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From the 1830s to 1880s
A street improvement project was carried out from 1916-17, paving
Construction of city wide freeways between the 1950s and 1970s continued
Preservation climate in Houston
Adaptive reuse of historic buildings in downtown
Challenges to preservation in Houston are no local zoning ordinance and a weak historic district ordinance without any enforcement. The city planning office serves more as a permit issuing body. A strong local property rights movement prevents stronger ordinances. In this climate developers are allowed to be independent and aggressive with their projects, being so bold as to buy political influence with their money, and politicians being bold enough to claim that they are influenced most by the person with the most money. Despite a much touted spirit of innovation, this often comes with the cost of demolishing older buildings in the name of new development.
The editor of Texas Monthly touched on an important theme of affecting development and preservation in
This theme of change was reinforced in another article where Paul Burka claimed “In Houston, the only thing that’s permanent is that everything is temporary… The result is a freewheeling place that oozes optimism, inspires risk-taking; and rewards improvisation, cleverness and the will to survive.” Taking the weakness of
The Greater Houston Preservation Alliance is the leading advocate of preservation in
Advocacy efforts include annual Good Brick Awards recognizing individuals, businesses, and organizations for outstanding preservation projects and programs, advocacy with local government, Preservation Breakfast Series, and Preservation Week Activities; and communication through a newsletter, GHPA web site, and email Preservation Alerts. Education efforts include technical assistance, Houston Historic Resources Database, Historic Designation Program, Endangered Buildings Committee, Façade Easement Program, Restoration Grants, a salvage program and rehabilitation of two late 19th century houses. GHPA also created the Historic Neighborhoods Council to work to foster positive change that will help to maintain the quality and character of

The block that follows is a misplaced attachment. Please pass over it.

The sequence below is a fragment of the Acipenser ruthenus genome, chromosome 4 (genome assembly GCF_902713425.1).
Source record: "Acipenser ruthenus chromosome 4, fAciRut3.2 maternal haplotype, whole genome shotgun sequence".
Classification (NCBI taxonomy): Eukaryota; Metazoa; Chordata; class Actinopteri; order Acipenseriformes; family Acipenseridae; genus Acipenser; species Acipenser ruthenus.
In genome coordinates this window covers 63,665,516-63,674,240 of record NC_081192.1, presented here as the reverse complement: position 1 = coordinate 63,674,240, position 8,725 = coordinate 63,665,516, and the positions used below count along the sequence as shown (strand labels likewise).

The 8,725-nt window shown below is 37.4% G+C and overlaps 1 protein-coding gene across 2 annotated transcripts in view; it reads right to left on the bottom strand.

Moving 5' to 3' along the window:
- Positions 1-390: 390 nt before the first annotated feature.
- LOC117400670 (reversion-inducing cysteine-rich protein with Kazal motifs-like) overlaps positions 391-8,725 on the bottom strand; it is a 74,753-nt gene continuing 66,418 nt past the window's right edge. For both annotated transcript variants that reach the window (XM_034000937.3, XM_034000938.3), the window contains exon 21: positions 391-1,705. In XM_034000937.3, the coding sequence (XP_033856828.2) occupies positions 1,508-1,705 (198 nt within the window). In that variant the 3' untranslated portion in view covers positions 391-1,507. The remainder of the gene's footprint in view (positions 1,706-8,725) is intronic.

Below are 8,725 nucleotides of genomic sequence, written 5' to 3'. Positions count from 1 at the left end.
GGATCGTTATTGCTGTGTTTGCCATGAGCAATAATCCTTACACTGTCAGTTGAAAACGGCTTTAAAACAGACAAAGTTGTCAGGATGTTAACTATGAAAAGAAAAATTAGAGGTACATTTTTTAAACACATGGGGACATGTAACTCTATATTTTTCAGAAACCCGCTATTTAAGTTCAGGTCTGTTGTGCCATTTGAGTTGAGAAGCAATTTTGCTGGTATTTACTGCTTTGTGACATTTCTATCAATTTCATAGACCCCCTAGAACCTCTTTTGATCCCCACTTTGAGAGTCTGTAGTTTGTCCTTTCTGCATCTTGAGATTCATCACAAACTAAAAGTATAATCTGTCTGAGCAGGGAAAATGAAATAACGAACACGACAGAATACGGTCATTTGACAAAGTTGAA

The Heritage Society was founded in 1959. Today they own and operate a heritage park and interpretive museum in
A nonprofit organization, the Heritage Society provides a broad range of activities including the annual Heritage Ball, Candlelight Tour, travel tours locally abroad, and classes. The Heritage Society has a professional staff supported by volunteers. Tina Breska Medlin was named the organizations new Executive Director on April 1, 2002 and Helen McDonald was named the new Chief Financial Officer and Registrar on March 25, 2002.
While the Greater Houston Preservation Alliance claims to be the only preservation organization in Houston, the Heritage Society through their heritage park and educational activities may be considered a preservation organization as well, similar to Ford’s Greenfield Village or Carnegie’s Colonial Williamsburg.
Several other organizations are involved in preservation at the state level. These include the Texas Preservation Board, founded in 1983 for the purpose of preserving, maintaining, and restoring the State Capitol and the General Land Office Building and their contents and grounds to the benefit of the citizens of
 Fox, Stephen, Nancy Hadley (editor), and Gerald
(photographer). Moorhead Architectural Guide: American Institute of Architects. Houston : Herring Press. April 1990. Houston
 Davis, Ramona. Interview with author.
September 27, 2002.
 Burka, Paul, “
Possible” in Mission Monthly, September 2002. [Downloaded Texas October 12, 2002]
 Heritage Society web site, http://www.heritagesociety.org/new_executive_director.html. [Downloaded
September 25, 2002]
 Texas Chapter AIA web site, http://www.texasarchitect.org/society/socinfo.html. [Downloaded
September 25, 2002]